Legislative Assembly for the ACT: 1998 Week 8 Hansard (29 October) . . Page.. 2427 ..
MR CORBELL (continuing):
did not make a decision today to pursue a course of action which required an Assembly committee investigation of the potential sale of ACTEW. If we do not go down that path, what will we be saying about all the statements we have said previously about the strength of this Assembly's committee process? What will we be saying about the need for an open and public debate on this question, perhaps the most important issue since self-government?
Both sides of this house, indeed, all members in this house, have agreed that the committee system in this place is one of the Assembly's great strengths, and it is one of the most important elements in connecting what happens on the floor of this chamber with the community. It allows for that formal interaction between members of the community and members of the Assembly prior to having debates here in this chamber. If we do not pursue the course of an Assembly inquiry we not only do ourselves a great injustice in not having the opportunity to fully assess these issues; we also do the community a great injustice because they want that opportunity, too. So, for that reason, Mr Speaker, on that very important matter of principle, the notion of an Assembly investigation into the sale of ACTEW should be supported.
Mr Speaker, there are a range of other issues that should be addressed. Ms Tucker has outlined them in her proposed terms of reference. All of those issues are issues which the Labor Party has concerns about and which we want addressed. I want to address particularly, Mr Speaker, the concern raised that there is not much point in having a Labor member on the committee or a Greens member on the committee because these two parties have already made up their minds on the issue.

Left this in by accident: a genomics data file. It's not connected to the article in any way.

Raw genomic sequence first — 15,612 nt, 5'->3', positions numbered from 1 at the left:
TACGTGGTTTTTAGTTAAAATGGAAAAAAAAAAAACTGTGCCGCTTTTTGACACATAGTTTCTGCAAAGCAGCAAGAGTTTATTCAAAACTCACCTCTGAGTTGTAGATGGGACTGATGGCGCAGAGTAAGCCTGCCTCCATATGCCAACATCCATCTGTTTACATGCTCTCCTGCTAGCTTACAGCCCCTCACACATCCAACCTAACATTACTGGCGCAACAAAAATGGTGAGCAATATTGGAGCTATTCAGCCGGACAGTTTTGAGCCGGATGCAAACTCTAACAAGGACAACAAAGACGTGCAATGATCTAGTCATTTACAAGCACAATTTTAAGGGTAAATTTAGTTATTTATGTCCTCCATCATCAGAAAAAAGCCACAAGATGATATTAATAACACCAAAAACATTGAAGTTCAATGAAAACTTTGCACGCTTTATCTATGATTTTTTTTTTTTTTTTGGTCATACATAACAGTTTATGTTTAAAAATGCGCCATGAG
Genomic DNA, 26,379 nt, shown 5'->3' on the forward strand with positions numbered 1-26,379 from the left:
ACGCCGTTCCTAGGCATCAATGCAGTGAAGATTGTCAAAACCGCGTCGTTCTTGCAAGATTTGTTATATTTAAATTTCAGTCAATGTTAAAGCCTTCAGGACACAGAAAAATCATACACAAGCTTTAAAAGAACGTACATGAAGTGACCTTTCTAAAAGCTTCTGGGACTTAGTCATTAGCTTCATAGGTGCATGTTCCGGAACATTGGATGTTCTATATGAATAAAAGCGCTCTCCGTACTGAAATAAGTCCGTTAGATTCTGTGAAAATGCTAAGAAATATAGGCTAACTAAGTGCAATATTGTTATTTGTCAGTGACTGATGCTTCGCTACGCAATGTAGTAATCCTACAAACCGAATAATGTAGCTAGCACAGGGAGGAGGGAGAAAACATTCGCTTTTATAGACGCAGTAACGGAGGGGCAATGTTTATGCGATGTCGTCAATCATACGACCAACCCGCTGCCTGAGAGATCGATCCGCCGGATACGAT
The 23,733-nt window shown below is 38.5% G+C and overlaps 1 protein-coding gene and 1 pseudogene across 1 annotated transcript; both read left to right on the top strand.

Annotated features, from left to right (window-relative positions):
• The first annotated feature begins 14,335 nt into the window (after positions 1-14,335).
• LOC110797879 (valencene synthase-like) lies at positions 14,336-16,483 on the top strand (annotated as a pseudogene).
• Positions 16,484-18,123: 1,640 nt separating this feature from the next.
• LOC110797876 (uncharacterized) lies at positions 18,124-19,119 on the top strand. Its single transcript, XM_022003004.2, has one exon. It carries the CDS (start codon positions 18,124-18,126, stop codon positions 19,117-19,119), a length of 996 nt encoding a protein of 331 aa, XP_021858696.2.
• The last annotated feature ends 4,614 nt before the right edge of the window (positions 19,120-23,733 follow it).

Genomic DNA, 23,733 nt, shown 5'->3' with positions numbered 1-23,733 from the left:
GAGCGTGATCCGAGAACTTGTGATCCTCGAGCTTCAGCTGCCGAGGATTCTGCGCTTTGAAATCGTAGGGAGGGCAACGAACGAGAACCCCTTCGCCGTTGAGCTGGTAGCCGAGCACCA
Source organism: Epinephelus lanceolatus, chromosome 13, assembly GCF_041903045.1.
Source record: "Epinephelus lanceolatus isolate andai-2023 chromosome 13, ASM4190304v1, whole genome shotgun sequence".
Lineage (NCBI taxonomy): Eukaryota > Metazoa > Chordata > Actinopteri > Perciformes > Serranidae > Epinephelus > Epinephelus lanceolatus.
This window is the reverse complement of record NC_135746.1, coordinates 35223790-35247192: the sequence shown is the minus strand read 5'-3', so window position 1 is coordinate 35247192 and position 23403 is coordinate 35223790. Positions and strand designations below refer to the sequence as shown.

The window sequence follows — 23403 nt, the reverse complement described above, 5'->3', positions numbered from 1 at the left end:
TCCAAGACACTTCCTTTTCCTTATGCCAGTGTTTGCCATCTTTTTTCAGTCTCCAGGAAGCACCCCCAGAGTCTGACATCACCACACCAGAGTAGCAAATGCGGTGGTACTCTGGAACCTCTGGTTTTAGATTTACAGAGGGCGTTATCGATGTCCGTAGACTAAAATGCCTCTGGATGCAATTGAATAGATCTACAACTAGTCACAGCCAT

The position of the Labor Party is one born of experience, one born of the views of the people we are elected to represent, and one born of extensive consideration and assessment of the social issues that arise as a result of privatisation. The philosophical position of the Labor Party is that you measure an organisation's or an individual's worth on not just economic terms but on social terms, on environmental terms, and on a range of other important equity considerations.
It would be fair to say also, Mr Speaker, that even if you did not accept that argument you must accept the argument that this Assembly deserves to know whether or not the Government's proposed regulatory framework which they are proposing as part of the sale process would be adequate. We do not know whether it would be. We have to take on faith at the moment the Government's comments that the regulatory process will be adequate. Even if a majority of members in this place do decide that the sale of ACTEW is the most appropriate course of action, we must be confident that the regulatory process is effective. That is why, quite sensibly, that particular point is in the terms of reference.
The experience in other jurisdictions has been that all governments promise tough, regulatory frameworks when proposing the sale of public utilities. All governments propose that. Jeff Kennett stood up in Victoria and said, "We will have the toughest regulatory framework in Australia". Dean Brown stood up in South Australia and said, "We will have the toughest regulatory framework in Australia". As far as I am aware that comment was not able to be tested in those parliaments prior to a decision being made.